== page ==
Next are the charts. First, is a plant biographies chart, which features each plant’s common name, genus, species, family, life cycle, place of origin, and reproductive strategies. Another chart covers plant habitats and growing conditions, and another the seasons in which to harvest each aspect of the plant. Last, but certainly not least, is the chart on culinary uses. While the charts might be a bit intimidating at first, the information is very clearly laid out, and I find having it all collectively summarized, very useful.
The majority of the book, stretching from page 74 to page 215, contains recipes. Now I will warn you, while it is certainly a vegetarian friendly book, it does contain recipes featuring meat, poultry, and fish. In further warning, while I personally love the recipes Dina features, they are not for beginners. For starters, there is an incredible range of recipes. The sections are as follows: Beverages, Relishes, Spreads, and Condiments, Fruit Coulis and Syrups, Wild Salads, Wild Grape Leaves, Soups, Sandwiches, The Wild Eggery, Potherbs: Cooked Wild Vegetables, Animal Kingdom Entrees, Desserts, and Basic Cookery. To make things even a bit more complicated, many of the recipes read almost more like suggestions, which to an experienced cook might be a breath of fresh air, but to the amateur or novice, might just be confusing. Now if you are an amateur or novice, and you still want to brave the recipes, I would suggest just taking one and following the “Master Recipe” and go from there. Once you start to break them down they are pretty straight forward. They just require a more creative and interpretive approach.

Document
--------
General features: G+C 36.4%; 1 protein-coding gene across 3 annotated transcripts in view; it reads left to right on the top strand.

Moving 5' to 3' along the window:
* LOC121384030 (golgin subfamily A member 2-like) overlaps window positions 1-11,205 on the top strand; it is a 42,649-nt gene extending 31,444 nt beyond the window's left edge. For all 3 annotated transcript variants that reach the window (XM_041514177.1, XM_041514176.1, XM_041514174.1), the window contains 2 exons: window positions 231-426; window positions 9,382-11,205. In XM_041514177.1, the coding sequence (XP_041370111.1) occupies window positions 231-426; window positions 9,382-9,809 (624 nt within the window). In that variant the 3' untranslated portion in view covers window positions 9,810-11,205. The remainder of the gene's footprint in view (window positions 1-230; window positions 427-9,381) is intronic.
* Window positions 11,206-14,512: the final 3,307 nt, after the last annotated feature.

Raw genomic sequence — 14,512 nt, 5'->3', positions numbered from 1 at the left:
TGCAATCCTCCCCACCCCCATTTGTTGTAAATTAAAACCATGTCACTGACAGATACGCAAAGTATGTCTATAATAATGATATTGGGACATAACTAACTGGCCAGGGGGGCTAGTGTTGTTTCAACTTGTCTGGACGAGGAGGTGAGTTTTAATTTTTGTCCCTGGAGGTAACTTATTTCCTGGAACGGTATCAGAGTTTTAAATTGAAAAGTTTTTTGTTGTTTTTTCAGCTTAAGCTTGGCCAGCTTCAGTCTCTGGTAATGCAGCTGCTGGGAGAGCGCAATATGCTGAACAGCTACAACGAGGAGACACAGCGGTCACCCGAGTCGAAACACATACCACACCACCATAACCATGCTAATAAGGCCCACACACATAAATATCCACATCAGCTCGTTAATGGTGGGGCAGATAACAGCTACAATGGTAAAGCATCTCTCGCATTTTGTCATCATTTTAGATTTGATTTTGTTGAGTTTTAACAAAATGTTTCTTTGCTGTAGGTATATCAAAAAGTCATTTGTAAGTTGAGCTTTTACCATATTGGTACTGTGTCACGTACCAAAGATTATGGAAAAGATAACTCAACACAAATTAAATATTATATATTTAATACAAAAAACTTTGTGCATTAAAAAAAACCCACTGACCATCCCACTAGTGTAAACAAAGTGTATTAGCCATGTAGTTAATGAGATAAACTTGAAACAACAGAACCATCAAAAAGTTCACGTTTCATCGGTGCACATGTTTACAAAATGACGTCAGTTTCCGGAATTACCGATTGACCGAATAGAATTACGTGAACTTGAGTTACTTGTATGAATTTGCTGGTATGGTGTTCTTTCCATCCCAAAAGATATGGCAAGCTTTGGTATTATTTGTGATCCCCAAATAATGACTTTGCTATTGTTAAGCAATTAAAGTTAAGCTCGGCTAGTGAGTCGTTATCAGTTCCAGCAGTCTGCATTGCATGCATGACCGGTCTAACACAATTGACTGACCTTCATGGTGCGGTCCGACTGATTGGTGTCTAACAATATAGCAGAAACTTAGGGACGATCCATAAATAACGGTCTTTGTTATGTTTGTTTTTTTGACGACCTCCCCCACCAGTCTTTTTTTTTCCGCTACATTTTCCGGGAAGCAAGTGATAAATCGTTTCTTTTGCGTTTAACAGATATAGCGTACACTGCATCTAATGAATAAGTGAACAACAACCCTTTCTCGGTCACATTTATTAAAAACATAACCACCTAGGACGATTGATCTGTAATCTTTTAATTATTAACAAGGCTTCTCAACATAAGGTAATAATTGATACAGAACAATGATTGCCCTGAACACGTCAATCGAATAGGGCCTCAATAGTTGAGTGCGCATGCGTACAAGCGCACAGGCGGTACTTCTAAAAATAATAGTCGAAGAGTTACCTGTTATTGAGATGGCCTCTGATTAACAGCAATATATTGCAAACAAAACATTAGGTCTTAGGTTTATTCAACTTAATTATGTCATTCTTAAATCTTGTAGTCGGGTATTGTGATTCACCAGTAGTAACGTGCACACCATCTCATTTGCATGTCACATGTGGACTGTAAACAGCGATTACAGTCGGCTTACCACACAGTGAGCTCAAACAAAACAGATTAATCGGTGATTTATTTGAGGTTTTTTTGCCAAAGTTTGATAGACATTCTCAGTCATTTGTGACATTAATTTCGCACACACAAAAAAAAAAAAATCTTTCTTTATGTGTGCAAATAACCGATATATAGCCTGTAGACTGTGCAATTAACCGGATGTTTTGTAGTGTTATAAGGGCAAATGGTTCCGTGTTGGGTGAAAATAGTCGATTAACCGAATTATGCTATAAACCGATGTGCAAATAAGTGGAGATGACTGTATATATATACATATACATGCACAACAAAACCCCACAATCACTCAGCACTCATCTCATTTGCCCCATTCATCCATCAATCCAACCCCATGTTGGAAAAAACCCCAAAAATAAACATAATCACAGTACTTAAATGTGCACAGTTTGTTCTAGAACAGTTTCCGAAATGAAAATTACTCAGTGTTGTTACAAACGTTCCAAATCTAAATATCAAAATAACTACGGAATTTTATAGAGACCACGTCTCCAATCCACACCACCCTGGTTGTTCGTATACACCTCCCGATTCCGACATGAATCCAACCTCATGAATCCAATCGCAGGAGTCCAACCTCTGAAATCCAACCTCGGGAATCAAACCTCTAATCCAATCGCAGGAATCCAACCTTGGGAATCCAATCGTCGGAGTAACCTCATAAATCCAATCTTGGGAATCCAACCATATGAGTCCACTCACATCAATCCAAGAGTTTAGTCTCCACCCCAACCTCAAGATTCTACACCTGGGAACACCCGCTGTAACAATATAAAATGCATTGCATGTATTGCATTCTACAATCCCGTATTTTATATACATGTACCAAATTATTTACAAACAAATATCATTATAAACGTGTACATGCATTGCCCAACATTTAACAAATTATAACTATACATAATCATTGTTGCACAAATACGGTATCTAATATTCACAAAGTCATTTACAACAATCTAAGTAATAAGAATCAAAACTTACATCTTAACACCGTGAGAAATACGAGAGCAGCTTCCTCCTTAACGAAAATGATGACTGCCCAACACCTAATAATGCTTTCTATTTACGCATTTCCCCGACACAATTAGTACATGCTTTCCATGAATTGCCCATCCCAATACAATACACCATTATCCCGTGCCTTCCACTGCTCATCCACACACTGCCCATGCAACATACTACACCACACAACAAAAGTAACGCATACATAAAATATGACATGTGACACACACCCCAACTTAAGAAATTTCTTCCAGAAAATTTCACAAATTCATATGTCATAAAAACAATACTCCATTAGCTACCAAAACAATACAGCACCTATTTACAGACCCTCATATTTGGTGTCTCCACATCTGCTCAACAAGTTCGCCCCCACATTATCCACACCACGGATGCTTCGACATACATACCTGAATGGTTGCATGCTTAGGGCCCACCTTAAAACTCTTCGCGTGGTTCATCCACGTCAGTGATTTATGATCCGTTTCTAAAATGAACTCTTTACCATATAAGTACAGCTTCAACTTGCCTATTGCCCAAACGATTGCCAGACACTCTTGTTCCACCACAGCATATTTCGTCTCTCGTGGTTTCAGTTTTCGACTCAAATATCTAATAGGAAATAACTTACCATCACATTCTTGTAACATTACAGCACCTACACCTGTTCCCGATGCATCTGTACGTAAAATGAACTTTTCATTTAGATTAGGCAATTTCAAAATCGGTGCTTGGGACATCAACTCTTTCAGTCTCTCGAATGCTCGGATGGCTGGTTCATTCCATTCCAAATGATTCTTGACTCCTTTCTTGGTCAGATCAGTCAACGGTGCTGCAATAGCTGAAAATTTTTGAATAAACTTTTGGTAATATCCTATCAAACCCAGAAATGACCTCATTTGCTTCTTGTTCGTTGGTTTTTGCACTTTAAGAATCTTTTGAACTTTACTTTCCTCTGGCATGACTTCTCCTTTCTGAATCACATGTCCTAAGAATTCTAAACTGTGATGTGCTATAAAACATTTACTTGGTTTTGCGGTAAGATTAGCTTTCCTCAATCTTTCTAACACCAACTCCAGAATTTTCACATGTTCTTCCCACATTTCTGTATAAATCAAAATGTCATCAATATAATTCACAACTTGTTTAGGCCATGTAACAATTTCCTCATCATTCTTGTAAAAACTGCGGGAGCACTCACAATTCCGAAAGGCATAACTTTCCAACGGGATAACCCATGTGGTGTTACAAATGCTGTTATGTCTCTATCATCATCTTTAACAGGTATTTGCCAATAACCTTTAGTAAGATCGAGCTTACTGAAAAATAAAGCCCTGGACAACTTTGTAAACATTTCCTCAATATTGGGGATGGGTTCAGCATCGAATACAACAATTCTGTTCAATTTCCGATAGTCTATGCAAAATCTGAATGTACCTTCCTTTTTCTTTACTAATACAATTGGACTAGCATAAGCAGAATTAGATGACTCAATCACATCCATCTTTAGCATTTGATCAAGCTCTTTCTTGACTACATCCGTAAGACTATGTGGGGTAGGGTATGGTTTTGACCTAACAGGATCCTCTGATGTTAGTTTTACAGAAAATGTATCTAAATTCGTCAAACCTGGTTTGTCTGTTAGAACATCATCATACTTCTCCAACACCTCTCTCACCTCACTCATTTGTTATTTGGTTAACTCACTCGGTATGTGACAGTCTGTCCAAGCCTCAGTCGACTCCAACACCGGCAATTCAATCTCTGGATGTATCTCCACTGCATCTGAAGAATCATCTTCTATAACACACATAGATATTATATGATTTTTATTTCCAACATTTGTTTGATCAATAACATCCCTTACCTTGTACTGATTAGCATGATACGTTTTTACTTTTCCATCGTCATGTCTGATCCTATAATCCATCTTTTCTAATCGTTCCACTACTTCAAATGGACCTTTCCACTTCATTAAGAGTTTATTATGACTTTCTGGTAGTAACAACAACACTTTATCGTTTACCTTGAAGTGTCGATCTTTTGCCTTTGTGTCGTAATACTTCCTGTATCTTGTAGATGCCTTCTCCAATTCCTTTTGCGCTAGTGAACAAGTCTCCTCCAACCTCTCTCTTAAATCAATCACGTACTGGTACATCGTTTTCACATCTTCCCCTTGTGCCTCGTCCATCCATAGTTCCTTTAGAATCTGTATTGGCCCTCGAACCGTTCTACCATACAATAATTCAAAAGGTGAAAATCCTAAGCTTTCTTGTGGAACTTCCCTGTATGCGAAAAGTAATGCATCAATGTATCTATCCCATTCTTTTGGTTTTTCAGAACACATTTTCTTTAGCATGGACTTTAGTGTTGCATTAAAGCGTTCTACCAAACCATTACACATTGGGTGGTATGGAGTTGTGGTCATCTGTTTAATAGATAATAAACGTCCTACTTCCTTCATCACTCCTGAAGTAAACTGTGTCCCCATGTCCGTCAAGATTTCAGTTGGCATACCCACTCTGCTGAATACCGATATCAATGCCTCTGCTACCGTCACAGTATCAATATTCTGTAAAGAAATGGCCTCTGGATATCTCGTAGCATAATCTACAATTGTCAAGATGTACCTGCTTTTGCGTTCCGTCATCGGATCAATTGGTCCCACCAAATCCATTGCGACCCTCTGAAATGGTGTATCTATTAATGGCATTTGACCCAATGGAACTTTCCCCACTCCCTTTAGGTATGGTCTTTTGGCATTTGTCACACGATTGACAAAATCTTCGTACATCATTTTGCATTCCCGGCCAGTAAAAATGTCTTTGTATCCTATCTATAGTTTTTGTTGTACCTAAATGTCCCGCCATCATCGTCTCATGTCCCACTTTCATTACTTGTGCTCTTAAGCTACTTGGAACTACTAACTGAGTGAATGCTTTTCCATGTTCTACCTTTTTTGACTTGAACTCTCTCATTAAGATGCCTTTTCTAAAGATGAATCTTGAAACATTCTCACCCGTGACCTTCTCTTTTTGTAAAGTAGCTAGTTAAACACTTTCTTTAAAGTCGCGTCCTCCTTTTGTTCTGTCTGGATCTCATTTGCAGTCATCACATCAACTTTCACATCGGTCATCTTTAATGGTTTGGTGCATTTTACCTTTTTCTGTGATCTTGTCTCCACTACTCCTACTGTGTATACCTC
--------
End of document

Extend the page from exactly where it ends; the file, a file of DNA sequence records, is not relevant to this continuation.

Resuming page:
One thing that I personally appreciate is that the recipes include spirited drinks, such as “Wild Grape Agua Fresca with Bourbon” or “Lemon Balm Strawberry Vodka.” Having these makes it clear that this book is really aimed at an adult audience. Not that a responsible adult cannot take the information and educate their children to create a fun learning experience both inside, and outside the house, but it remains a book for the conscious and curious adult. To illustrate, please see the recipes below: